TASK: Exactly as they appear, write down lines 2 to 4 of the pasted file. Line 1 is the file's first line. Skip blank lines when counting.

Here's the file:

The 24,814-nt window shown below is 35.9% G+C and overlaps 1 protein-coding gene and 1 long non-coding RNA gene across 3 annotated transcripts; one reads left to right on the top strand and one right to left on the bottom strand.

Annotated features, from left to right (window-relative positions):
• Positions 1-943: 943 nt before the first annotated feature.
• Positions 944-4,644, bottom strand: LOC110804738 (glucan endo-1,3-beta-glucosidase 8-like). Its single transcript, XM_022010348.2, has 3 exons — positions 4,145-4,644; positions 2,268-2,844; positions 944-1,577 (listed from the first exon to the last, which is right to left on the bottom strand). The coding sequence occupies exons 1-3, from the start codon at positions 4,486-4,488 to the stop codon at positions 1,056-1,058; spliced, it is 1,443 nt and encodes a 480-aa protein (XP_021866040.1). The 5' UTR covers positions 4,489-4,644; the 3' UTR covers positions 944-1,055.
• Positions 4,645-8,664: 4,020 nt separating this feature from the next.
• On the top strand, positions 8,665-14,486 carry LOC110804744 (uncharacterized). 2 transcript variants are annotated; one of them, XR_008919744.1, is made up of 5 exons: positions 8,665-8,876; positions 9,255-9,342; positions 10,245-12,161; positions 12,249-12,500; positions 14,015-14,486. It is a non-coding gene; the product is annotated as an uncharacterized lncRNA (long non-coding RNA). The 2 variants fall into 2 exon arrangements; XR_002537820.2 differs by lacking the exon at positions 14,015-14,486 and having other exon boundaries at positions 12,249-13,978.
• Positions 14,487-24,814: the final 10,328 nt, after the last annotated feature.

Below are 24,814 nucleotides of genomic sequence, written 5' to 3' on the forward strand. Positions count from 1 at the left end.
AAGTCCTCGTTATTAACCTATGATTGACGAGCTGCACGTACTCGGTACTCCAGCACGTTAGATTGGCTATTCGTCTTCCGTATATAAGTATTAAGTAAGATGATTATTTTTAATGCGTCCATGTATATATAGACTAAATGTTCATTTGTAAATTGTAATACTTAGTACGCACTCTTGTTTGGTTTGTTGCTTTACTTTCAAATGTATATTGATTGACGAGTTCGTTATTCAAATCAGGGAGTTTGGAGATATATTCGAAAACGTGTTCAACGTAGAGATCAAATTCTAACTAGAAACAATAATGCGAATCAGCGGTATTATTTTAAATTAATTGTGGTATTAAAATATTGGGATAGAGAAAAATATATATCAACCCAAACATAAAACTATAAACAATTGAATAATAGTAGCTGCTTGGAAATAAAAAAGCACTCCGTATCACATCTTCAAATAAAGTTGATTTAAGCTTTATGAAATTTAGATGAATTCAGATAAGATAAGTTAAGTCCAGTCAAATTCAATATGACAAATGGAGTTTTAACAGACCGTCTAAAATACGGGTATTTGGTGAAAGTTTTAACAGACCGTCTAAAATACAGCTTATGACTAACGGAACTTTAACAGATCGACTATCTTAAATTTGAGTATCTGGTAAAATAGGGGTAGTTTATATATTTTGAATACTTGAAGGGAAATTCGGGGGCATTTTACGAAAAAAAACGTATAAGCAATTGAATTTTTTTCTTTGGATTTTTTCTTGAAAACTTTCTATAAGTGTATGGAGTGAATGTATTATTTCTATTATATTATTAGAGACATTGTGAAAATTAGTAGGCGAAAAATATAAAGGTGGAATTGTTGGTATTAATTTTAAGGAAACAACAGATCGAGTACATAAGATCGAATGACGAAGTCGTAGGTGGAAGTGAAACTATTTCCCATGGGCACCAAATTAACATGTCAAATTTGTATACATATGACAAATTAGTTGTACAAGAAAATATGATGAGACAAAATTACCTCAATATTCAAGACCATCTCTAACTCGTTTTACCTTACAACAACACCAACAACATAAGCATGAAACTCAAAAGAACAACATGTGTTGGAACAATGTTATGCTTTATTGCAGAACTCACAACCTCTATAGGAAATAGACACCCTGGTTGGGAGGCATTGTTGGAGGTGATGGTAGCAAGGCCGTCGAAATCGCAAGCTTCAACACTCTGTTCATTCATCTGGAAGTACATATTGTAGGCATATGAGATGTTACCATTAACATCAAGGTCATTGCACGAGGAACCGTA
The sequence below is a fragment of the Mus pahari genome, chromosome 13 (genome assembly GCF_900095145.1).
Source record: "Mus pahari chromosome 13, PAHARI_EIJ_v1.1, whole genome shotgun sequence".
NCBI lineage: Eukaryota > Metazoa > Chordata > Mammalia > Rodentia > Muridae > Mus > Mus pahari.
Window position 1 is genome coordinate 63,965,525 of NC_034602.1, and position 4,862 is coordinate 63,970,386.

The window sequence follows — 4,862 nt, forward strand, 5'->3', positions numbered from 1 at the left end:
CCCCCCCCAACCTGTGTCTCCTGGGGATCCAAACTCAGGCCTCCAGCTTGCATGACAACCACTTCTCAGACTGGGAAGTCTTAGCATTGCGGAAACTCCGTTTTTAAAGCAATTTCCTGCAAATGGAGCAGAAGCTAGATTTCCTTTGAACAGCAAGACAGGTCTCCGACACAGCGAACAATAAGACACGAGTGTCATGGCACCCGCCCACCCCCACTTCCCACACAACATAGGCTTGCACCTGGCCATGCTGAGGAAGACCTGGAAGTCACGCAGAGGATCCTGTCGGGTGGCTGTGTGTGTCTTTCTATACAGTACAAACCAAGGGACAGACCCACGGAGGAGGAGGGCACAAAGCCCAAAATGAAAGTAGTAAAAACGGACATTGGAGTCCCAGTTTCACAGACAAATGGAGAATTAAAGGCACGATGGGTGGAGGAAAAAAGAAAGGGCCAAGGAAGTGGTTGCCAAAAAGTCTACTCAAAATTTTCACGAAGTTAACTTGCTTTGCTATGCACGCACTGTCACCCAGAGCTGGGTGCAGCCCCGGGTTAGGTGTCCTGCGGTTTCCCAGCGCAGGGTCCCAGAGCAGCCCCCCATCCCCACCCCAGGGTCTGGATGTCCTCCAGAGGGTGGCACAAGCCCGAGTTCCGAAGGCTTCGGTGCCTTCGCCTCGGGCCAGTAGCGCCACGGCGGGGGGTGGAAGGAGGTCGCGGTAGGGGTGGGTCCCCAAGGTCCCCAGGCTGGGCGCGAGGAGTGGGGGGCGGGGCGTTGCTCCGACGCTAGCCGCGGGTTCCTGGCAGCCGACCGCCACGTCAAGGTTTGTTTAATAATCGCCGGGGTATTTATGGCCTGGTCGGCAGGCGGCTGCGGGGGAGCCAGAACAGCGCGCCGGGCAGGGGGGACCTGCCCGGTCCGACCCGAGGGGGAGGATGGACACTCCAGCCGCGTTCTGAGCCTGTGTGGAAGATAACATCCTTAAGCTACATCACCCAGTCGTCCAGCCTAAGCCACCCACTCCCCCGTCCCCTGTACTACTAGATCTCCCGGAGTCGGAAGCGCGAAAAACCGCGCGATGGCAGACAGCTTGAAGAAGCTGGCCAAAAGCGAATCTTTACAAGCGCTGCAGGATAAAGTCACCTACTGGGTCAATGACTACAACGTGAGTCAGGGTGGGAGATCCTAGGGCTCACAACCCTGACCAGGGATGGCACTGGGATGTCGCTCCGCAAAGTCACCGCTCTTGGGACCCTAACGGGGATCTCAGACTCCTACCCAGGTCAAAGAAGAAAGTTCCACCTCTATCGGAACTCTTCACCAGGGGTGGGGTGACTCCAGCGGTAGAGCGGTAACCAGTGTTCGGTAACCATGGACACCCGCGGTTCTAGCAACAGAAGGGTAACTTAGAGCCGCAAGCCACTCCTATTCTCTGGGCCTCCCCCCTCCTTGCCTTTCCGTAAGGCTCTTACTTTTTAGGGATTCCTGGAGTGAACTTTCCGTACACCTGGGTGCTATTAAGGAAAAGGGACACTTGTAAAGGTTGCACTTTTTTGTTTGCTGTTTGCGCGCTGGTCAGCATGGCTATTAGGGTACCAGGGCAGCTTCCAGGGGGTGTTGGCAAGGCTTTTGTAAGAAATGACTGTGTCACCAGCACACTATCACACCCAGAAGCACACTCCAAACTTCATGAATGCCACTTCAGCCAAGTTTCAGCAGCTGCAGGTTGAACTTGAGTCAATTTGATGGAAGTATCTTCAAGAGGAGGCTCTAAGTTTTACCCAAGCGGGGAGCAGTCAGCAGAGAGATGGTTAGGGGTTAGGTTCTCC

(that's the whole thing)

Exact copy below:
Annotated features, from left to right (window-relative positions):
• Positions 1-943: 943 nt before the first annotated feature.
• Positions 944-4,644, bottom strand: LOC110804738 (glucan endo-1,3-beta-glucosidase 8-like). Its single transcript, XM_022010348.2, has 3 exons — positions 4,145-4,644; positions 2,268-2,844; positions 944-1,577 (listed from the first exon to the last, which is right to left on the bottom strand). The coding sequence occupies exons 1-3, from the start codon at positions 4,486-4,488 to the stop codon at positions 1,056-1,058; spliced, it is 1,443 nt and encodes a 480-aa protein (XP_021866040.1). The 5' UTR covers positions 4,489-4,644; the 3' UTR covers positions 944-1,055.